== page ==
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SOMA Magazine » Archive » Michael Kenna’s Nightscapes
Michael Kenna’s Nightscapes

During the sleepy hours most of us never witness, a lone photographer shoots an empty landscape. Michael Kenna is a master at capturing the arresting echoes of light in dim landscapes. There is something mysterious, haunting and – at the risk of sounding cliché – Zen about his work. His pictures are almost always taken in the middle of the night but his photographs are anything but dark. Never employing artificial light, Kenna keeps his shutter open for hours, allowing what faint natural light is available to seep onto his negative to create a sometimes grainy, sometimes soft image. He makes the unremarkable (e.g. a power plant) look exquisite and arresting. His pictures may be photographs, but they appear dreamlike. From his uncanny photos at Ratcliffe Power Station, to his latest series in Hokkaido, Japan, Kenna has traveled the world chasing an enigmatic light.

How did you get your start in photography?
I went to an art school for a year in England and then spent another three years studying photography in London. However, I usually attribute the real start to my photography career to when I was working for the commercial photographer Anthony Blake in London. My morning task was to walk his two black labradors along the River Thames. I started photographing the local landscape during those early morning walks and haven’t stopped since.

If your pictures were poetry, they would be visual equivalent of a haiku. Do you get in a certain mental zone when you go out and shoot?
Or when you are in the darkroom? Very definitely, that’s one of the reasons why I do it. I love to get away from the everyday craziness of life and be alone. There is something wonderfully therapeutic about not having to talk to anybody. I think everybody should enjoy weekly periods of solitary confinement. I’m sure it would make the world a much saner place.

When you shoot at night, how do you achieve the mysterious soft hazy quality in your prints?
I always use soft focus filters – just kidding. Night photography usually dictates long exposures; the world turns, things move, time accumulates on the film. Later I spend a great deal of time in the darkroom, printing. Of course many of my pictures are also made in the early morning when the light itself is soft and hazy.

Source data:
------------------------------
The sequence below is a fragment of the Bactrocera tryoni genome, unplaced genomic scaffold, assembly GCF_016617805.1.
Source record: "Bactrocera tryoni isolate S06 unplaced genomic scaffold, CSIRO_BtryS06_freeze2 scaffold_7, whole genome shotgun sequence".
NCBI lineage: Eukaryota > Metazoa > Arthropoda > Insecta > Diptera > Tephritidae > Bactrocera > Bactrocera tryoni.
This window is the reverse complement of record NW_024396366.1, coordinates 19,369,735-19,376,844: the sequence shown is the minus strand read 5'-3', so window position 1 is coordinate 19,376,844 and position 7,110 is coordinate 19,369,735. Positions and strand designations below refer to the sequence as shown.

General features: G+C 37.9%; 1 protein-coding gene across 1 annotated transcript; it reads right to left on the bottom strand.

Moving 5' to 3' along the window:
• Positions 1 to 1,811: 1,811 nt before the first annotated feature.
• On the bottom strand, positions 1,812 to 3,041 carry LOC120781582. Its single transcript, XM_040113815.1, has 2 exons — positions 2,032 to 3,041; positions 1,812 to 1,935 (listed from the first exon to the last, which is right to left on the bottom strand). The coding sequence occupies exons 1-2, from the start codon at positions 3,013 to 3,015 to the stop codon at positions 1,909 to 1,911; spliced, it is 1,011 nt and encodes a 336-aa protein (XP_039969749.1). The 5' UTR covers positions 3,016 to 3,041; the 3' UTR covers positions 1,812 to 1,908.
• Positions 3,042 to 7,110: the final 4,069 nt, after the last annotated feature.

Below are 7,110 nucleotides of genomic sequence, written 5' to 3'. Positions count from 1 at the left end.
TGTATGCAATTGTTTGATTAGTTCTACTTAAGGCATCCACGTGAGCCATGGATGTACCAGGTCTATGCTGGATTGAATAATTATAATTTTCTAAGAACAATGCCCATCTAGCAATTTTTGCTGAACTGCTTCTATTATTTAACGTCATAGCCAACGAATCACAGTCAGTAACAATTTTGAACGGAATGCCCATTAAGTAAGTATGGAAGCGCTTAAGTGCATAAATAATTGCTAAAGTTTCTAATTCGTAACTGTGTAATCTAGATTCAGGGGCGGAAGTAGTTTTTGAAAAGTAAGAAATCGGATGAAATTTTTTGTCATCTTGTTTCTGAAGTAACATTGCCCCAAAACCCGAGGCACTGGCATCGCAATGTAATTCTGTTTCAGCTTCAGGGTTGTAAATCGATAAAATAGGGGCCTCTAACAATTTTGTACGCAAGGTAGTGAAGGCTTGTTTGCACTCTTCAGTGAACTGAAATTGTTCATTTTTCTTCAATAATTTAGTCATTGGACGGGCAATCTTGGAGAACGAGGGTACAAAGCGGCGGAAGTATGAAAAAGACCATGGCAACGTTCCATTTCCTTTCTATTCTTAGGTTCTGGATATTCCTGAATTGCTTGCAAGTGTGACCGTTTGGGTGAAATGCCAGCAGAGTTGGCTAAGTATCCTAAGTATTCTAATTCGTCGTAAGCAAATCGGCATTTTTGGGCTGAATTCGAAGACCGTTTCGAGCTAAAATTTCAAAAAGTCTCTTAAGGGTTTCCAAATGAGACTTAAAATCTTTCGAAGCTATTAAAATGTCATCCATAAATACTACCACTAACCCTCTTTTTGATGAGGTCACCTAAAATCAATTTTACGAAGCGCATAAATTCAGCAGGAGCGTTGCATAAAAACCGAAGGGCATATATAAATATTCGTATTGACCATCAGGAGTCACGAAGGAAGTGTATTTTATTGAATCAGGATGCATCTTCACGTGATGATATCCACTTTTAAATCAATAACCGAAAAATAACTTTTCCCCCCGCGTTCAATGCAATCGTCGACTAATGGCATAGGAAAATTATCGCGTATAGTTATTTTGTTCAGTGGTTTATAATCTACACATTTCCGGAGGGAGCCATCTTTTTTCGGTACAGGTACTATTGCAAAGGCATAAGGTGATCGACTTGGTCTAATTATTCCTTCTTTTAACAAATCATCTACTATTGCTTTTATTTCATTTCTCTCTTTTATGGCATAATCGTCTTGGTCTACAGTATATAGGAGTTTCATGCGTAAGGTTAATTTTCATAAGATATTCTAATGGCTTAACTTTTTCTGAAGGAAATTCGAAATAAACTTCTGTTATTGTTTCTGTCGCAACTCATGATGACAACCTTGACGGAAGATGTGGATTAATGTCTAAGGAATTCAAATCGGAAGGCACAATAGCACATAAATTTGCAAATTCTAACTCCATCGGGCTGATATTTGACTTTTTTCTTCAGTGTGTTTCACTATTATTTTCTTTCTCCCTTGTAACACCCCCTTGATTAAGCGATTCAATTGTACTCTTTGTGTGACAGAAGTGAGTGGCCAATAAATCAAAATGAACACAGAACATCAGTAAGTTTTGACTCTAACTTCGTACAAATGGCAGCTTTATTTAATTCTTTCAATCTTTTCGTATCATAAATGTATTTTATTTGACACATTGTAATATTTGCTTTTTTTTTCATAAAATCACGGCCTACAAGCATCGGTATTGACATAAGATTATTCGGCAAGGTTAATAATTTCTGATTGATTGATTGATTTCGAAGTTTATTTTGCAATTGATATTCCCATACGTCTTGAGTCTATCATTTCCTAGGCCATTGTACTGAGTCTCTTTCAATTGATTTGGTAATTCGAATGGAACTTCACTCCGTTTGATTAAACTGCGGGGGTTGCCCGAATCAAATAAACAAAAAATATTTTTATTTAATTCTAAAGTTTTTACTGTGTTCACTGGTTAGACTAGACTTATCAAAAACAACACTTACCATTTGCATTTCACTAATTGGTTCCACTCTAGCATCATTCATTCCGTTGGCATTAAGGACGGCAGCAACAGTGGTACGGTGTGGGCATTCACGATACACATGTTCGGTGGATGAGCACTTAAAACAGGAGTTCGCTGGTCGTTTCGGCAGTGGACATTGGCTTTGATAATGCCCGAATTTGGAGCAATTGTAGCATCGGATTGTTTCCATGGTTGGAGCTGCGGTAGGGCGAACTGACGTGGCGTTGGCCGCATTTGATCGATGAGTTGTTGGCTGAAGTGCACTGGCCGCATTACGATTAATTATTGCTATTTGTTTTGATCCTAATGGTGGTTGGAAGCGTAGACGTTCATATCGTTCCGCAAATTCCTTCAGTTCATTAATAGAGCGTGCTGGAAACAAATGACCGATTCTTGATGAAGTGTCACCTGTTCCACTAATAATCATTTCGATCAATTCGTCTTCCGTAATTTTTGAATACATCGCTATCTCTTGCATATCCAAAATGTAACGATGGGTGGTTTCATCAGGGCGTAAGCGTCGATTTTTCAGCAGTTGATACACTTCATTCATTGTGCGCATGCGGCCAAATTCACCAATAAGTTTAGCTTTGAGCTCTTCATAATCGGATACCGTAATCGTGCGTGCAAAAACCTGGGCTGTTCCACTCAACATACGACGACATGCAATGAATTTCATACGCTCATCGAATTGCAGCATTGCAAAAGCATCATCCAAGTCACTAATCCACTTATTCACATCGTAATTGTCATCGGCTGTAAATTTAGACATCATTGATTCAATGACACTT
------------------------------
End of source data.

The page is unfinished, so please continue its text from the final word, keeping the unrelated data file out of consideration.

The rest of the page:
In your opinion, what is the difference between night and day?
Primarily the light. Night light is completely unpredictable. It comes from different and unexpected, often multiple, directions. It can be dramatic, like stage lighting. Sometimes it is a bit theatrical. There are many more deep shadows at night and I think it is generally scarier than during the day, so there is a tendency to be a bit on edge. It’s quieter, slower, there are usually fewer people around. It is a time when I am able to imagine more, possibly because I am sleep-deprived…

Why shoot at night?
For all of the reasons I mentioned above and the fact that by its very nature night photography slows you down. There is a lot of time waiting and watching, which can lead to thinking and daydreaming, or is it nightdreaming? Anyway, it can be an oasis of calm in comparison to the normal daytime business.

What do you think about digital media and how it has revolutionized photography?
Well, it provides more technical possibilities for an artist to explore. It has immense potential and possibilities. I’m just hoping the photo manufacturers don’t abandon us dinosaurs who are still using old-fashioned silver materials.

What is your favorite city?
Venice, at least for today.

What are the differences you face when shooting in a landscape versus an urban landscape?
Security is one thing. In cities I’m always looking over my shoulder, particularly at night. Bee stings and getting lost seem to be my worst worries in the landscape. My approach to photographing in both is pretty much the same.